Achieving the right colour is an art in itself and one about which many books have been written. Many more experienced artists will tell you that it’s the very basis of art itself and that it ought to be instinctive, something you don’t even have to think about. Sales of all these books tend to belie that, however!
Inexperienced painters usually to make two mistakes: the first is to use colour straight out of the paintbox and the second is to believe that more is definitely better. Colour as it comes from the tube or pan is garish and rarely bears any resemblance to what exists in nature. The huge variety of colours available is largely down to history; various artists throughout the centuries have tried to produce something with a specific shade or characteristic or simply something that doesn’t recede when thinned more than a little or which is reasonably permanent. For most practical purposes, the average painter needs no more than one or two of any colour type to be able to achieve most of the mixing variations they’re ever likely to need.
The belief that “just a little more” will produce a stunning hue is simply wrong. White light, when it emerges from a source, contains all the colours. The appearance of a specific colour is because a filter (in this case paint) is applied that absorbs all the others. It also absorbs a large proportion of the light that fell on it so, the more colours you add, the more filters you add, the less light escapes and the darker the painting appears. Paintings which appear vibrant with colour have the simplest mixes.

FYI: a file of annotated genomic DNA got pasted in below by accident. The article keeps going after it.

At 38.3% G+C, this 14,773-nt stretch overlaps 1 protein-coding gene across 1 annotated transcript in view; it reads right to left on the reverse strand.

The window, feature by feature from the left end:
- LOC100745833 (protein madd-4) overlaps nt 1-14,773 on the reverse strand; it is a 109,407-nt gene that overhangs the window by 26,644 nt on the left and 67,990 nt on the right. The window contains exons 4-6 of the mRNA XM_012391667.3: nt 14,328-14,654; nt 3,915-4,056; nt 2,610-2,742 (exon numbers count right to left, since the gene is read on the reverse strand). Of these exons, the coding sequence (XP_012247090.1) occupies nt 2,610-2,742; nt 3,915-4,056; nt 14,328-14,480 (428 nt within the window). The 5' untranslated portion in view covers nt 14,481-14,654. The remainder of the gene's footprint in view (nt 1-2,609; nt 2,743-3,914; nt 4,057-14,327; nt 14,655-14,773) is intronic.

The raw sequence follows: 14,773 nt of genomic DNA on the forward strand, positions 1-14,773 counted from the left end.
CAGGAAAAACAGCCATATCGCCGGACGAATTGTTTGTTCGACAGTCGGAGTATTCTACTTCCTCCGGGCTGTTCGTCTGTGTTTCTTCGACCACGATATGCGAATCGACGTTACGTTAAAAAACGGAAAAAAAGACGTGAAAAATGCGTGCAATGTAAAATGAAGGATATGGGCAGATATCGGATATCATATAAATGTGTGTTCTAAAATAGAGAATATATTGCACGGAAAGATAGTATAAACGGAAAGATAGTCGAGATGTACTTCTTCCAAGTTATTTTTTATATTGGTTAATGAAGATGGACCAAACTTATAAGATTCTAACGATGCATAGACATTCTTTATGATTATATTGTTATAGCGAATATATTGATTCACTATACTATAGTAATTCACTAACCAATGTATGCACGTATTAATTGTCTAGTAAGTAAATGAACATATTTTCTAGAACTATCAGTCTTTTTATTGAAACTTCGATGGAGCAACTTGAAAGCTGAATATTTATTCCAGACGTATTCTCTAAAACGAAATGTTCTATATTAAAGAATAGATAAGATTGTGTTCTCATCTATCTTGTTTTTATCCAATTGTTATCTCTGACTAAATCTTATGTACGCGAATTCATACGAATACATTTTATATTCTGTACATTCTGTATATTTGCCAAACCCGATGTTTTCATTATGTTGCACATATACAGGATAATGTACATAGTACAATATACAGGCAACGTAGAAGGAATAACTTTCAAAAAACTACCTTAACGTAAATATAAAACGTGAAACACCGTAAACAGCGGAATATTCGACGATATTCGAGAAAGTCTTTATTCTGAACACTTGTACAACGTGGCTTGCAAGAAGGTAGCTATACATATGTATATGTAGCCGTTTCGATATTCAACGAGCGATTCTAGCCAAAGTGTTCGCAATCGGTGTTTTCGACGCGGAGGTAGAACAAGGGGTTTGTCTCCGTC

All this is a complex process to learn and you need confidence if you’re going to be successful. The good news is that Tony Paul leaves out most of the colour theory and concentrates on the practical. The book is divided into three sections: Understanding Colour, Basic Palettes and Colour Mixes. Tony Paul works, rather neatly, in a way where the pigment is more important than the medium so that the book can cover watercolour, oils and acrylic all at the same time without providing conflicting or confusing information. Effectively he concentrates on the pigment and leaves out the medium. This does mean that you have to be familiar with the mechanics of colour mixing but it’s a relatively small price to pay.
Once it gets down to specific mixing information, the books works by colour type and then by specific pigments within each. Tony gives you a simple history of that colour itself, a basic mixing chart showing the main mixes that the pigment can produce, a table of its properties and an example painting, either by himself or another contemporary artist.
All of this makes for an attractive and manageable approach to what is, inevitably, a relatively technical subject as well as a manual that should provide years of use for reference. Now reissued in paperback, it’s also splendid value for money.
Year published: 2003
List price: £9.99